There's a strap to keep them in place and the best bit - for anyone used to Vive or PS VR Move controllers - is that they're battery powered. Buy a stash of AAs and you'll always be good to go. A total of 54 games and apps are already compatible with Touch and you get Toybox for free. You can take a look at the launch titles here, but the library is ever expanding.
(or bundled), oculus.com | Amazon
When you buy the Rift, you get a pair of removable on-ear headphones, but now Oculus is offering a second option. The Oculus Earphones are an affordable-ish pair of earbuds designed for high noise isolation and optimised for VR spatial audio. They're comfortable and do the job, but we wouldn't say they're essential.
At the moment, for those who want to use other headphones directly with the Rift (rather than via the PC), we'll have to wait for third party headphone makers to work with Oculus. There's also open source CAD files.
, oculus.com | Amazon
Leap Motion + VR Developer Mount
An alternative to Oculus Touch, the gesture control sensor clips to the front of your Rift with the plastic VR Developer Mount and can track what your hands are doing with its 135 degree field of view.
Read this: Leap Motion is about to put your hands in motion VR
In terms of what you can actually do with it, Leap Motion points to a bunch of demos and open source examples. Great value and you can experiment with its futuristic PC controls too.
, leapmotion.com | Amazon
Now we're getting into seriously invested gamer accessories, starting with the Virtuix Omni motion platform. This is aimed at anyone who wants to turn their spare room into a VR arcade. It lets you walk, run, jump, strafe, go backwards and sit down in VR environments, all while strapped in to the gaming accessory.
Included in the main bundle is the Omni platform itself, Omni Shoes, Omni Tracking Pods, an Omni Harness, and some demo games. But you can also use Virtuix's platform with both new VR games and VR ready legacy games due to the fact that it translates your movements into analog gamepad input.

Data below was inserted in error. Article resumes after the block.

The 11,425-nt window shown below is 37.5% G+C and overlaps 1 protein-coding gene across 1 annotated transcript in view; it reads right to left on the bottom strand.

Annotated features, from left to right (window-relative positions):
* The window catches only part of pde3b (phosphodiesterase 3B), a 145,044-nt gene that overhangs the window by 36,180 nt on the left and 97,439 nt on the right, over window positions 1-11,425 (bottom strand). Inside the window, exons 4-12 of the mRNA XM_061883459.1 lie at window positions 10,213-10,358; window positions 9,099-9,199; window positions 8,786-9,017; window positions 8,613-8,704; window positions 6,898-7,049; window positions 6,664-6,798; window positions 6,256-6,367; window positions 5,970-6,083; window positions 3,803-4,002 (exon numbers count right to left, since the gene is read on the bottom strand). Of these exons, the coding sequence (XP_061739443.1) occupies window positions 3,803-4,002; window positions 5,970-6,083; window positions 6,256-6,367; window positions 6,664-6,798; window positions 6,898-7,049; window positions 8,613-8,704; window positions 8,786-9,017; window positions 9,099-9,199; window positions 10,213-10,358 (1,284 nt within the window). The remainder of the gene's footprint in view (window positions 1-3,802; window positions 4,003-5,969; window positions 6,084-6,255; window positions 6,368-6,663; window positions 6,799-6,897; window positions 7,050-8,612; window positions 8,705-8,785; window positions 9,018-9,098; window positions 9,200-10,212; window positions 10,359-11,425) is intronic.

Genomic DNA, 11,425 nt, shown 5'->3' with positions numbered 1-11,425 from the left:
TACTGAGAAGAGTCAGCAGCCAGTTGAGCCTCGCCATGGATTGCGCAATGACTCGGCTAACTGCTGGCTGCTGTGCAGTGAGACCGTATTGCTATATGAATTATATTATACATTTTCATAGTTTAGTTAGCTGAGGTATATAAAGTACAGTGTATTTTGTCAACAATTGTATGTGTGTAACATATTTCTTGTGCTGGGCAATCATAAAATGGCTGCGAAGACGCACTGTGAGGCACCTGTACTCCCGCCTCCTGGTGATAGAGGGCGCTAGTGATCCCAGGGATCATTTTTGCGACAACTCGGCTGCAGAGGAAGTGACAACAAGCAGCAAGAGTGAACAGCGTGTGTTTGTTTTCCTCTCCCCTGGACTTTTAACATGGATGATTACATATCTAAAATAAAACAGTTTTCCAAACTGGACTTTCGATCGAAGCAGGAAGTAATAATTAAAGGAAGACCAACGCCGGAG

Teslasuit's Kickstarter campaign just got cancelled but the team has promised that it will return with a more affordable version of its Pioneer Development Kit smart suit later in the year. The original shipping date was set for October 2016, but now the company is aiming for Q4 2017.
The original price was £1,119 for the full suit with cheaper standalone jackets and trousers so we can see why not everyone was able to pay for it. The waterproof and washable neoprene and conductive thread Teslasuit has an electro-haptic feedback system with a mesh of 16 sensors around the garment. Early demos include VR Digital Paintball. Yes.
You can head over to Teslasuit's website to reserve your suit for $10.
If you don't have the patience to wait for a Teslasuit, there is an alternative you can get you hands on right now and it's called the SubPac M2.
Read this: SubPac's CEO - We want people to feel the bass 24/7
You won't get the full body immersive audio experience but the wearable backpack uses haptic feedback technology letting the user feel explosions and in-game audio. It's like having a subwoofer on your back. There's Bluetooth support so you can stream music to it as well and the battery will get you 6+ hours of immersive audio.
$349, subpac.com | Amazon